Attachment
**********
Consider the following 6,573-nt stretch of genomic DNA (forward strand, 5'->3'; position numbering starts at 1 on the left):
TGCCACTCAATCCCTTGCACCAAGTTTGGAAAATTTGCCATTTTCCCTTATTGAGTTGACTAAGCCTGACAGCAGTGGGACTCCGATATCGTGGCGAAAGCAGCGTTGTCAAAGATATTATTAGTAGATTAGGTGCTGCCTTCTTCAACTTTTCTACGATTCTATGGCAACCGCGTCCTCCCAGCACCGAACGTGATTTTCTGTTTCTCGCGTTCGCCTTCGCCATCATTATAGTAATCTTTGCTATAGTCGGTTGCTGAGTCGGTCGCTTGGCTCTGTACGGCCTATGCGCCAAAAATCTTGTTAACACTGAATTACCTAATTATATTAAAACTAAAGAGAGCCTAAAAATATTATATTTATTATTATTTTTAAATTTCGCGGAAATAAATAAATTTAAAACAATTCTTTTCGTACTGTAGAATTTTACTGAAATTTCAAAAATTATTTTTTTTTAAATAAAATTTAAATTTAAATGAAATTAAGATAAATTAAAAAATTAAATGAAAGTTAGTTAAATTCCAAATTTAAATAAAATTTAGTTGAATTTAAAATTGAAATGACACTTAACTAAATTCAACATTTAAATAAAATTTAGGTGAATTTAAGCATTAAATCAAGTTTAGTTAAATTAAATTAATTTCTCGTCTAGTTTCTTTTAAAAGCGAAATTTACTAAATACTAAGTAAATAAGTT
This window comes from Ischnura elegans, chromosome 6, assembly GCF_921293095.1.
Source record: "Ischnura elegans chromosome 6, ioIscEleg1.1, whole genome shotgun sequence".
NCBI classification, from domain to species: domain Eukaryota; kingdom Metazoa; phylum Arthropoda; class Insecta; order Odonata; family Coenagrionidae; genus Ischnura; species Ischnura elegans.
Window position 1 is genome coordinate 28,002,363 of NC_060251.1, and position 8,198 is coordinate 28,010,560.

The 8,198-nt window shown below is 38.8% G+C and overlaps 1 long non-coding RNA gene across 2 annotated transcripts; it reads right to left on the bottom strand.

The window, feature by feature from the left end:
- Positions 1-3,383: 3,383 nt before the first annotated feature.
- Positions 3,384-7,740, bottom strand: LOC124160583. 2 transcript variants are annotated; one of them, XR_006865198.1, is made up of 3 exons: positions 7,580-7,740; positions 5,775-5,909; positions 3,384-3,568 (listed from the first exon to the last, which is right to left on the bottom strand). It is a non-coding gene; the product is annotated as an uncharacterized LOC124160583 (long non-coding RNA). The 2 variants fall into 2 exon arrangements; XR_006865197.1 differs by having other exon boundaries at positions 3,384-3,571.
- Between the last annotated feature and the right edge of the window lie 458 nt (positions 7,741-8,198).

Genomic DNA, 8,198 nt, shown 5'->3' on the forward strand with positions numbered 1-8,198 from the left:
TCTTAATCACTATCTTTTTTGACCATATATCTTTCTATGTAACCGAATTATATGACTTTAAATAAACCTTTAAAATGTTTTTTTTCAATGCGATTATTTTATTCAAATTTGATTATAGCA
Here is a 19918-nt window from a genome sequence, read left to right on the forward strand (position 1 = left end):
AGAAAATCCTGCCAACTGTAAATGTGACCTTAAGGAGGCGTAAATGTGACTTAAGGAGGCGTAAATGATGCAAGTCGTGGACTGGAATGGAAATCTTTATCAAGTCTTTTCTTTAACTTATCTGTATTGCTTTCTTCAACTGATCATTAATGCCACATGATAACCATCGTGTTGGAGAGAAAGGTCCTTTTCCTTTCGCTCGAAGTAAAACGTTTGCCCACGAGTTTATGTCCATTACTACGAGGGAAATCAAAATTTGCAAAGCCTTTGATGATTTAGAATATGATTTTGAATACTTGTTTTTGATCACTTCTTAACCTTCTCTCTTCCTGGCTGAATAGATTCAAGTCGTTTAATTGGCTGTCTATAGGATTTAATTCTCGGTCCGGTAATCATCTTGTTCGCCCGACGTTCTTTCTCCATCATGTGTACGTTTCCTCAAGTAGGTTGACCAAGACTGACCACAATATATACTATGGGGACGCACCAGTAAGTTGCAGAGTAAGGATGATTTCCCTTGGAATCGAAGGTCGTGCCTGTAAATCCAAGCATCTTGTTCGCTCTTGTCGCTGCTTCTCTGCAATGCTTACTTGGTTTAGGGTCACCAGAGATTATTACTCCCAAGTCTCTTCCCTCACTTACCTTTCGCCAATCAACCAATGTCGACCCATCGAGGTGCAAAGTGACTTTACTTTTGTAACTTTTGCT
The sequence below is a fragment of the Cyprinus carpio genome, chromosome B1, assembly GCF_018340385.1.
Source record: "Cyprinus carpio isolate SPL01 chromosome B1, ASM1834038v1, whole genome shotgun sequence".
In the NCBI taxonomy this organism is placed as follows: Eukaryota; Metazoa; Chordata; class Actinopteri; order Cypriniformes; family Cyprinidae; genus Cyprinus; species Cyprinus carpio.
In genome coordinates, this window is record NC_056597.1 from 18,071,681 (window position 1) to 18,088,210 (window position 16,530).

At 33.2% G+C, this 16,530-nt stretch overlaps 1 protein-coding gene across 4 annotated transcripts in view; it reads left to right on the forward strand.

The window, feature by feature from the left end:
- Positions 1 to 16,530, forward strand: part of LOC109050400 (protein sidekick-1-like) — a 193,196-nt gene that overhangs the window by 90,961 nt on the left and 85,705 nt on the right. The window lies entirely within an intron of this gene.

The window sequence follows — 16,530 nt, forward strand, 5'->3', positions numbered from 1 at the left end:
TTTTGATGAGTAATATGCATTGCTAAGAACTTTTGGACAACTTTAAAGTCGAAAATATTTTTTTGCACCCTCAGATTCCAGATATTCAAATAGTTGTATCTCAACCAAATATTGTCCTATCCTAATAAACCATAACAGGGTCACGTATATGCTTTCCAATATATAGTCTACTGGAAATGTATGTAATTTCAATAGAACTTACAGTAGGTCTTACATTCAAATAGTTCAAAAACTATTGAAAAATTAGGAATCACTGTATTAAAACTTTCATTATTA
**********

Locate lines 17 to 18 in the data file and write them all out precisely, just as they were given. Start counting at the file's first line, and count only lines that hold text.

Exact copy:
Source record: "Cyprinus carpio isolate SPL01 chromosome B1, ASM1834038v1, whole genome shotgun sequence".
In the NCBI taxonomy this organism is placed as follows: Eukaryota; Metazoa; Chordata; class Actinopteri; order Cypriniformes; family Cyprinidae; genus Cyprinus; species Cyprinus carpio.